The airline has responded to criticism from musicians


Norwegian Air has changed its hand baggage rules to allow violins and violas inside the cabin in response to widespread criticism from musicians.

Last month airline staff twice insisted musical instruments be checked into the hold in the space of a week.

Helsinki Philharmonic violinist Ari Vilhjalmsson reported that staff had refused to transport his €200,000 violin in the cabin, citing airline policy, despite Vilhjalmsson having flown with his violin safely stowed in the overhead lockers on numerous occasions. The violinist, who was forced to miss the flight and re-book with another airline the following day, wrote a complaint about the incident on Norwegian Air’s Facebook page.

Subsequently violist Patrick Rutland contacted The Strad about a similar incident.

Norwegian Air quickly responded to condemnation, promising to review its musical instrument policy, and has now unveiled its new rules:

‘We understand that sometimes you'll want to bring your instrument with you on board. You can bring a small musical instrument on board provided you do not exceed the hand baggage allowance for your fare type. If you're travelling with a larger instrument, such as a violin or viola, then you can bring this instead of a carry-on bag. The instrument can be slightly bigger than a regular carry on bag, but must not exceed 90 x 35 x 20 cm and the carry-on weight limit for your fare type.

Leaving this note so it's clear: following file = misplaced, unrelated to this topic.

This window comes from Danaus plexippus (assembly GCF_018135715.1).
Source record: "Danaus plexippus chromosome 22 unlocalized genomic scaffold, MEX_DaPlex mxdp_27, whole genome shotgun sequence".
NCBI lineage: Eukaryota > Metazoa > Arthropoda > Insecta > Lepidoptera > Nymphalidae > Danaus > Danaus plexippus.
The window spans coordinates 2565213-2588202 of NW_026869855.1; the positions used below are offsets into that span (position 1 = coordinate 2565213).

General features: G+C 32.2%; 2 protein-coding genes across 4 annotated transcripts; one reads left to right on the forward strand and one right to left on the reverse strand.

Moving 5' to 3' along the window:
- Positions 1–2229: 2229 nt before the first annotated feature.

‘If your instrument's bigger than 90 x 35 x 20 cm and you'd like it to travel in the cabin, you must book a separate seat for this (max. size 140 x 46 x 30 cm). Instruments in this size range may include guitars and cellos. The booking for both you and your instrument has to be made through our Contact Centre at least 48 hours before departure.’

Double basses may also be checked into the hold providing notice of at least 48 hours is given.

In 2014 musicians expressed similar outrage on social media at Air Canada’s inconsistent hand baggage policies regarding the transportation of violas. The airline subsequently changed its rules to allow violas in the cabin.